Rent costs are increasing faster within the South West than any other region in Britain, according to a new report – but it’s the second-worst position for yield.
Rents within the South West increased by 4% in the year to February 2022, estate agent Your Move has reported, and the average yield stands at 3.3%.
The data suggests that savvy investors should look beyond London in order to capitalise on cheaper properties and better yields.
Which? reveals the very best regions if you want a bang for the buy-to-let buck, and reveals the different options for potential landlords contemplating investing in a new house.
South West buy-to-let booms as London remains subdued
Across England and Wales the annual rental growth rate was 1.4%, with the average rent standing at lb861 per calendar month (pcm), based on Your Move.
The South West and North West are both seeing a growing interest in rental properties and higher potential returns on investment, based on the data.
The average rent in the The west rose to lb703 per thirty day period in February, while in the North West it had been lb644.
Bristol is especially popular at this time. Martyn Alderton, national lettings director at Your Move, said: ‘Renters happen to be attracted to Bristol, not just because of its vibrant arts and cultural scene but also its strong job prospects.
‘This has been along with a boom in build to rent [purpose-built rental properties typically funded by investors] in the city, that has driven up demand and the average rent across the region.’
London, on the other hand, has suffered. Average rents might be high, at lb1,260pcm, however the capital’s decreasing property values has contributed to the worst yield in England and Wales, at 3.16% (more on yields below).
With many landlords choosing to invest outside London, other regions enjoying growth include the West Midlands, where rents rose by 3.1% for an average of lb636, and Yorkshire, which experienced a couple.1% rise to an average rent of lb588pcm.
Look north for the best buy-to-let yields
If you’re considering investing in a buy-to-let, your projected yield – the annual rent divided through the property value, expressed as a percentage – is a crucial consideration.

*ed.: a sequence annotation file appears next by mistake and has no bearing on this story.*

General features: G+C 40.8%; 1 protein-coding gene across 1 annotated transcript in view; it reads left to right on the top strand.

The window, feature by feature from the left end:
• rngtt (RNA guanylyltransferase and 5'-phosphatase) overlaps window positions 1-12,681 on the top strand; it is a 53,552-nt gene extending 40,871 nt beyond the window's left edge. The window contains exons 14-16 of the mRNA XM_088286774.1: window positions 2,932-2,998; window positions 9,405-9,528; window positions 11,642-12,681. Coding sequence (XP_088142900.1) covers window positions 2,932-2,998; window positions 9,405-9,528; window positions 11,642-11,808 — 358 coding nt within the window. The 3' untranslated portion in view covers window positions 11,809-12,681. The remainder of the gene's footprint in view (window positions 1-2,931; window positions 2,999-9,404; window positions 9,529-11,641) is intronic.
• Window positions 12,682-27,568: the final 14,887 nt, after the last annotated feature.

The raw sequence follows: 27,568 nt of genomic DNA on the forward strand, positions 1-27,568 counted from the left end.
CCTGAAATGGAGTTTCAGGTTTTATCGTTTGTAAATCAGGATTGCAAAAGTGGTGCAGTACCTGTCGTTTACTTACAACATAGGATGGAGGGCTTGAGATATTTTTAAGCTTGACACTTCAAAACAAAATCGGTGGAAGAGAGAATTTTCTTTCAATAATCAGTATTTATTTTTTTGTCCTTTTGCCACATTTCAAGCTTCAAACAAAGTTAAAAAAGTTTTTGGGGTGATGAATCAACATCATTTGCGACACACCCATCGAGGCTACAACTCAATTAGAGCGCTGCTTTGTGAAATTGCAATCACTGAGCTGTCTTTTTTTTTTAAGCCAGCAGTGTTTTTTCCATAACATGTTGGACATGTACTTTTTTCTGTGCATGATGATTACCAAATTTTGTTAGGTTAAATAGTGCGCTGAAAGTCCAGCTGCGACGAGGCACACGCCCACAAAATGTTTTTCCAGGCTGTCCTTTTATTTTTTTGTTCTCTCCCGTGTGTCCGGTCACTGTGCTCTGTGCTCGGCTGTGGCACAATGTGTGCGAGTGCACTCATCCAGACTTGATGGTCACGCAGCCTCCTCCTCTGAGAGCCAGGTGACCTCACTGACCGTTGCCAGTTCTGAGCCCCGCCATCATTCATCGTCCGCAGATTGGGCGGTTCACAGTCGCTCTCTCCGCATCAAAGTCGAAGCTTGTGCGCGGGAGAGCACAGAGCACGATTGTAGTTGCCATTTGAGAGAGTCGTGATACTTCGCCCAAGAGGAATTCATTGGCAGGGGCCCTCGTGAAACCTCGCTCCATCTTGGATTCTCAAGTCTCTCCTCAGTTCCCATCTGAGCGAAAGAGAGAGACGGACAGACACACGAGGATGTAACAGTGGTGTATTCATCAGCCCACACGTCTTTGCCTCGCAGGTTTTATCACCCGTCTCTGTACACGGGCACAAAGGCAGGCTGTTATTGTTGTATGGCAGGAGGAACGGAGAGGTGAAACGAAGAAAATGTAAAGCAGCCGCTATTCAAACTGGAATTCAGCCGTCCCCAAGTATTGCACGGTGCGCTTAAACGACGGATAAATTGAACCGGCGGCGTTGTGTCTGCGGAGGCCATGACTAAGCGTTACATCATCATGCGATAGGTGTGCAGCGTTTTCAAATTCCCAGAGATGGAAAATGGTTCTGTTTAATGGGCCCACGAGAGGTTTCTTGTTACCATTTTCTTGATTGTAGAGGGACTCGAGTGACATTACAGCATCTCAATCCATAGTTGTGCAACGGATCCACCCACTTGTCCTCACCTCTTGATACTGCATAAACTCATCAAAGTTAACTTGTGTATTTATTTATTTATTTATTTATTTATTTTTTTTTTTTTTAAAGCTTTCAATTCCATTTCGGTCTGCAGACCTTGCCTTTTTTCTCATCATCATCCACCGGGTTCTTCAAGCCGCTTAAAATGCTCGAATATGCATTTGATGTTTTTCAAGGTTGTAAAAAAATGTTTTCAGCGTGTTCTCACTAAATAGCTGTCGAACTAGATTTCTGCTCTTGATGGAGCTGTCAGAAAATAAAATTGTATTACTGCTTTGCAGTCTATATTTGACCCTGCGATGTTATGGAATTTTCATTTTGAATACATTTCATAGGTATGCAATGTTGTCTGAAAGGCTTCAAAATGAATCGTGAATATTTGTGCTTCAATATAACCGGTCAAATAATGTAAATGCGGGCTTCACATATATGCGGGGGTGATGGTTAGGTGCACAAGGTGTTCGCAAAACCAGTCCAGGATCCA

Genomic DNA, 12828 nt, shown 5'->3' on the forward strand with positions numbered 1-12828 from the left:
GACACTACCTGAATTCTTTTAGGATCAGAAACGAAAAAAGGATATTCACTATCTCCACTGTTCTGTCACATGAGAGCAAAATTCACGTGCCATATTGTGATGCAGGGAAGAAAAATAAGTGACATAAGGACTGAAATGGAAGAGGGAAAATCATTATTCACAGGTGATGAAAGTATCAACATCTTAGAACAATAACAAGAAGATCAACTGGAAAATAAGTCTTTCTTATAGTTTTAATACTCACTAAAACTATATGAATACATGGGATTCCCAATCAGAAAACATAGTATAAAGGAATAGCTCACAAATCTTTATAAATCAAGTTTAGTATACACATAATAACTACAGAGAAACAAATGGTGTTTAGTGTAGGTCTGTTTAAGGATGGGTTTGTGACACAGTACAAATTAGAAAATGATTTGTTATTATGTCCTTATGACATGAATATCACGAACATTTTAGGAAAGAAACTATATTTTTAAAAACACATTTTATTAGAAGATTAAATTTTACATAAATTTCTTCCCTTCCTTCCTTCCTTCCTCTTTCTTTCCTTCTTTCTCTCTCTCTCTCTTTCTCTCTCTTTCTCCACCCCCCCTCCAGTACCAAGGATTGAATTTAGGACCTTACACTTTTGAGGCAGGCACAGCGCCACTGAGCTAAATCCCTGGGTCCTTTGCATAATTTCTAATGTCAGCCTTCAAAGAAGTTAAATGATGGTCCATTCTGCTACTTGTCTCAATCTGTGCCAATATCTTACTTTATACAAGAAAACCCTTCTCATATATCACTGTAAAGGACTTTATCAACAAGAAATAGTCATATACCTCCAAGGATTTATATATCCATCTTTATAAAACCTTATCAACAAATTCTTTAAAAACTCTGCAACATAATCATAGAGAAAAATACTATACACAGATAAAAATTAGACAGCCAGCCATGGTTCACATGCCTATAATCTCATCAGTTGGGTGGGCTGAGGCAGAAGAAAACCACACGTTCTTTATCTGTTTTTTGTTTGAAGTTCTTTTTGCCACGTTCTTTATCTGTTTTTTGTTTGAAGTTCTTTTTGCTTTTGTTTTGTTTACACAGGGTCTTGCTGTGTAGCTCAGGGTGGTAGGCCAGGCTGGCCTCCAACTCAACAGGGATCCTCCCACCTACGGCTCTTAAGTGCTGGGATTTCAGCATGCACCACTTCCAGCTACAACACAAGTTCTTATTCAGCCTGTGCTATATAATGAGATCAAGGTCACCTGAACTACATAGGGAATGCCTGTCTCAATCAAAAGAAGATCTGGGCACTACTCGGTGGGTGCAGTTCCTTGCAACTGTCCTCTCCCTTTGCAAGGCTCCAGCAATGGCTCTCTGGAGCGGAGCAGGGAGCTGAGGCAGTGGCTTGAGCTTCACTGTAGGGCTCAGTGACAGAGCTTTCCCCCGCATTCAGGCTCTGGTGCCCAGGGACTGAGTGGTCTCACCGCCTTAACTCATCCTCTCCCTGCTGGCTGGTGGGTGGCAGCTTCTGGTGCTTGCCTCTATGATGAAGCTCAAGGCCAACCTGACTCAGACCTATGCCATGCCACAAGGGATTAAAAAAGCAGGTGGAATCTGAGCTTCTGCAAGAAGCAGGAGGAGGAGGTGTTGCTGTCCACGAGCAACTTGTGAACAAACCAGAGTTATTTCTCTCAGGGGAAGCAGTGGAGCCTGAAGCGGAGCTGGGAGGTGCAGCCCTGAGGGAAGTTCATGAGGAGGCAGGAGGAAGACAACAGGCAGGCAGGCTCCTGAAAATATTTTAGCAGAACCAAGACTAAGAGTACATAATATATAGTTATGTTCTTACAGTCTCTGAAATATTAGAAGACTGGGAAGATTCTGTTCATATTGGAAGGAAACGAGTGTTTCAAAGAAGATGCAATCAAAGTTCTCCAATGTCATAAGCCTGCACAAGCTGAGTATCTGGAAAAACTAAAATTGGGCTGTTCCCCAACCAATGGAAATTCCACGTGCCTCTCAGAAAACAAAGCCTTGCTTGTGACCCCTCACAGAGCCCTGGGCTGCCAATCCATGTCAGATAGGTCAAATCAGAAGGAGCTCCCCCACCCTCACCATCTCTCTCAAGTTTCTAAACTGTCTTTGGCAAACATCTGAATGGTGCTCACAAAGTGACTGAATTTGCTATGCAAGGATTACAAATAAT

The North East tops this table, by having an appealing yield of 5.02%, followed by the North West (4.8%). Wales nipped into third place by having an average yield of 4.56%, before another northern region – Yorkshire and the Humber (4.40%).
The south fared far worse, with London, the South West and South East offering yields of 3.16%, 3.30%, and three.31% respectively.
Landlord licence could add to costs
Potential buy-to-let landlords should check whether their local authority operates a landlord licensing scheme.
You’ll definitely need a licence in Wales and Scotland but local authorities can choose whether or not to require one out of England (though they're mandatory for all houses of multiple occupation, or HMOs).
The cost of a brand new licence can range from lb55 to lb1,150 based on where the rentals are, according to research by Direct Line for Business.
Buy-to-let mortgages for landlords
If you’re considering buying a house with the intention of renting it, you’ll have to apply for a specialist buy-to-let mortgage.
You’ll need a deposit of at least 20-25%, even though the best deals are usually open to investors with deposits of 40-50% or above.
Lenders operate strict affordability tests for buy-to-let landlords, and require minimum interest cover ratios (ICRs) – the ratio of rental income to mortgage repayments – typically tested at a representative interest rate of 5.5%.
The minimum required ICR you’re likely to find is 125%, which means the projected rental income must be 125% of the monthly loan payment, but many lenders want it to be nearer to 145-150%.